11 Jun Sound Advice: Drive Your Edit With Audio
One of the most common pitfalls when creating any sort of Audio-visual production is spending far too much energy on making sure it looks good, without paying enough attention to the audio component.
Don’t get me wrong, it’s important to make sure your work looks great. However, many will rightfully argue that it’s equally important to make sure it sounds great.
In this article, I’ll cover some tips and tricks on how to drive your edit with the tools available to you in the audio realm.
One of the key insights I took from studying screen production, one that has informed all of my work since was: “the audience will forgive lacklustre visuals, but they will never forgive bad sound”.
If you remove or distort the sound or music on any visual production, it immediately transforms the meaning of the work. The visuals appear odd and out of place. This is because the audio is actually what drives the story and does all the heavy lifting to elevate the visuals. When audio is done well, you won’t even notice it and the visuals take all the glory!
Using audio and music to tell your story and then layering visuals against your audio composition is a great way to effectively communicate your message and make your production stand out.
Starting A New Project
When getting started on a new project it’s important ask yourself two questions: What? And How?
1. What am I trying to say? This is essentially finding the through line of your story. The crux of what you want to say. Ask yourself, if I want the audience to take away only one thing from this, what would that be? Once you’ve answered that you can use it to inform all your work towards achieving that message.
2. How Do I Say It? This is where audio becomes an important factor in driving your story. Storytelling has historically been done verbally, not visually. So you can say much more with audio than you can with pictures.
Using Audio to Build Your Edit
Here are some handy tips on how to use audio to build your edit.
- Create an audio library for your project: Once you have the crux of your story, scan through all your sound and compile all the grabs that will help you to achieve that message. These can be grabs from narration, interviews, archives or SFX.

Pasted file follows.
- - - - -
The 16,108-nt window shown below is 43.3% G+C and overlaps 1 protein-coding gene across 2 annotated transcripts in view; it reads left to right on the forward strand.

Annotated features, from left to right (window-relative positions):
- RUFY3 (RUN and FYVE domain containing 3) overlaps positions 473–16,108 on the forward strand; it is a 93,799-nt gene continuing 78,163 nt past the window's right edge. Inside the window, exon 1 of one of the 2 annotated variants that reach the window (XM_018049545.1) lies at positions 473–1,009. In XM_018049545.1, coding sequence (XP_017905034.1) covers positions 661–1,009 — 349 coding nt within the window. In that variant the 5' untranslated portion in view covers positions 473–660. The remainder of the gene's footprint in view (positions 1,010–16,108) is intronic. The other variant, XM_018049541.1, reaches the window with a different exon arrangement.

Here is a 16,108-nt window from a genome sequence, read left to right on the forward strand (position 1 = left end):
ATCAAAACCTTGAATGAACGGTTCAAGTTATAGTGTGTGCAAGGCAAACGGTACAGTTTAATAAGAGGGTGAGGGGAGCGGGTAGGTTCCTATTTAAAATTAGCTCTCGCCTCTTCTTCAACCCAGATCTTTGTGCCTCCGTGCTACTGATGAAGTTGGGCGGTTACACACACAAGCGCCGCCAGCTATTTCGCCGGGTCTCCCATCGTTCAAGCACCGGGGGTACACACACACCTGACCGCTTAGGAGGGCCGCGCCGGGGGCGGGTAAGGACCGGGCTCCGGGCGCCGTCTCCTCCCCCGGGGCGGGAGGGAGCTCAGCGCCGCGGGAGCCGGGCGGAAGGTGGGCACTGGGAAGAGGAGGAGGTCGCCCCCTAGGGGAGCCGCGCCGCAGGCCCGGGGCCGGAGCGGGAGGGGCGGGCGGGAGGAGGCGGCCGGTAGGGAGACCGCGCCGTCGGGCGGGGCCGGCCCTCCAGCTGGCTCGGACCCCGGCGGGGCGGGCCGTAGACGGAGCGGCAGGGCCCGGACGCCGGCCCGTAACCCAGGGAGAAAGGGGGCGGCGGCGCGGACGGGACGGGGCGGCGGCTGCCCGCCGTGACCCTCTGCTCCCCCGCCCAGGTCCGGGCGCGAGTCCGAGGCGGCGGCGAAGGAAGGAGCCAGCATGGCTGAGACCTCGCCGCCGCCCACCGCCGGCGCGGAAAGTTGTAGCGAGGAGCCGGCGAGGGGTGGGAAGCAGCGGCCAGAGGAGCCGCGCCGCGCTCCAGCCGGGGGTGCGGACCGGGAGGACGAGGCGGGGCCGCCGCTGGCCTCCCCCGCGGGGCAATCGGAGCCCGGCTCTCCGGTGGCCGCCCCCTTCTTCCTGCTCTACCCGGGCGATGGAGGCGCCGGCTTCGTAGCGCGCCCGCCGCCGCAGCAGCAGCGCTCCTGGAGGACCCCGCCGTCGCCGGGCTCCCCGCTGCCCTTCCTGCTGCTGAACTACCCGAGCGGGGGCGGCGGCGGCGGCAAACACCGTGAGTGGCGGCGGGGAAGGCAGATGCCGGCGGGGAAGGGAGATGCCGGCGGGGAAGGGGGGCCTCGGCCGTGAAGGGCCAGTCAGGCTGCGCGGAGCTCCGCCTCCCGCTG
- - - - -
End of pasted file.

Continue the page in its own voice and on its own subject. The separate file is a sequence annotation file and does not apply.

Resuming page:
- Build your project its own music library: Music is a vital part of any soundscape as it can help to accentuate or guide an emotive response. Even basic drones or white noise can really elevate narration and make a piece of content more engaging and effective in conveying your message. Check out some advanced music search tips to help build out your own selections. Be sure to comb through alternate versions (or stems) as you may find useful grabs to use for transitions or alternate sections to better build your visuals around. Alternate versions are a great way to change pacing in an edit whilst keeping the same mood and emotion. Check out our guide to alternate versions.
- Start early, cut late: This is another insight that I was told whilst learning how to use AVID Media Composer at Sydney’s Metro Screen. It’s a really simple mantra that is great for transitions and pacing using audio as a transition catalyst. Simply start your audio for the next segment/scene at the tail end of the previous scene, cutting the visual slightly later. This is a simple way to use audio to drive your edit and a very useful way to create a flow and pace to seamlessly switch between different ideas or temporalities.
- Experimenting with field recording. Recording your own sounds to support your narrative/message can be really effective in making your production unique. Listen for cues in dialogue, narration or visual images and think outside the box for ways to incorporate everyday sounds into your production. Using environmental sounds can help to create emotional nostalgia, establish empathetic or mental connections to characters or subjects and just generally make your production more relatable to the audience.
The Three Main Soundscapes
Consider the three main soundscapes listed below. Think about what kind of soundscapes will work best to support your message and which individual elements of each you can focus on.
Soundscapes created by living creatures in an environment (e.g. birdsong, dog barks, talking).
This is the natural soundscape of the Earth (e.g. wind blowing, waves breaking or leaves rustling).
These are soundscapes created by the human world (e.g. machinery, cars, alarms etc).
There are a number of ways to tell a story and it’s important to find your own voice. Just remember that audio and sound is the foundation of a great production. Letting the audio bed guide your visual compositions is a great way to develop a unique and effective piece of content.
So get experimenting, and get listening!